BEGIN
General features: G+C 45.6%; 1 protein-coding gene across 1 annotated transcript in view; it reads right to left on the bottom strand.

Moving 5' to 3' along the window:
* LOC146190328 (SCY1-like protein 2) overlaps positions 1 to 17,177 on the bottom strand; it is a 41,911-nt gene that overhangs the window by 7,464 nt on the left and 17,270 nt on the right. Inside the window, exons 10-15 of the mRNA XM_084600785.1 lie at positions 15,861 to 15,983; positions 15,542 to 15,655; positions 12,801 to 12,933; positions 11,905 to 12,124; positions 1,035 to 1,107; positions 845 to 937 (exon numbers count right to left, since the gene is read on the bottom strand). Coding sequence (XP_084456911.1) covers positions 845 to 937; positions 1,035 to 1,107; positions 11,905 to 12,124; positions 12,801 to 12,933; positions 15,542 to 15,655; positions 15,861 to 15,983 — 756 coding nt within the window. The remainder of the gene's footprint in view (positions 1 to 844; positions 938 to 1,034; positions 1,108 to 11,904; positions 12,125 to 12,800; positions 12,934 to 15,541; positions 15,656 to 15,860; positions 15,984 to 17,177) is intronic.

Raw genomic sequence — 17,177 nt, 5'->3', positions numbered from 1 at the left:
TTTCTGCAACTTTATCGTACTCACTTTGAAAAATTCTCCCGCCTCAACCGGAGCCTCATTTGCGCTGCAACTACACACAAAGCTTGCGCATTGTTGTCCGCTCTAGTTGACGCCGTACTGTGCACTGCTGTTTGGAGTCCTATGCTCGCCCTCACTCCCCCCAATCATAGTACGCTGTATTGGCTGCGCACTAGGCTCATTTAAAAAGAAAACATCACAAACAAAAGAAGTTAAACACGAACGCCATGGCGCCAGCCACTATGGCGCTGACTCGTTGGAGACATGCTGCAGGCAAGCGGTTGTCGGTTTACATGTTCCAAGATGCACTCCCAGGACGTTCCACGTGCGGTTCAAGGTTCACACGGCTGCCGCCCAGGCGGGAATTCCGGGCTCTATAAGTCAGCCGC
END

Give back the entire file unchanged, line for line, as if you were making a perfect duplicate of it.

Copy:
General features: G+C 45.6%; 1 protein-coding gene across 1 annotated transcript in view; it reads right to left on the bottom strand.

Moving 5' to 3' along the window:
* LOC146190328 (SCY1-like protein 2) overlaps positions 1 to 17,177 on the bottom strand; it is a 41,911-nt gene that overhangs the window by 7,464 nt on the left and 17,270 nt on the right. Inside the window, exons 10-15 of the mRNA XM_084600785.1 lie at positions 15,861 to 15,983; positions 15,542 to 15,655; positions 12,801 to 12,933; positions 11,905 to 12,124; positions 1,035 to 1,107; positions 845 to 937 (exon numbers count right to left, since the gene is read on the bottom strand). Coding sequence (XP_084456911.1) covers positions 845 to 937; positions 1,035 to 1,107; positions 11,905 to 12,124; positions 12,801 to 12,933; positions 15,542 to 15,655; positions 15,861 to 15,983 — 756 coding nt within the window. The remainder of the gene's footprint in view (positions 1 to 844; positions 938 to 1,034; positions 1,108 to 11,904; positions 12,125 to 12,800; positions 12,934 to 15,541; positions 15,656 to 15,860; positions 15,984 to 17,177) is intronic.

Raw genomic sequence — 17,177 nt, 5'->3', positions numbered from 1 at the left:
TTTCTGCAACTTTATCGTACTCACTTTGAAAAATTCTCCCGCCTCAACCGGAGCCTCATTTGCGCTGCAACTACACACAAAGCTTGCGCATTGTTGTCCGCTCTAGTTGACGCCGTACTGTGCACTGCTGTTTGGAGTCCTATGCTCGCCCTCACTCCCCCCAATCATAGTACGCTGTATTGGCTGCGCACTAGGCTCATTTAAAAAGAAAACATCACAAACAAAAGAAGTTAAACACGAACGCCATGGCGCCAGCCACTATGGCGCTGACTCGTTGGAGACATGCTGCAGGCAAGCGGTTGTCGGTTTACATGTTCCAAGATGCACTCCCAGGACGTTCCACGTGCGGTTCAAGGTTCACACGGCTGCCGCCCAGGCGGGAATTCCGGGCTCTATAAGTCAGCCGC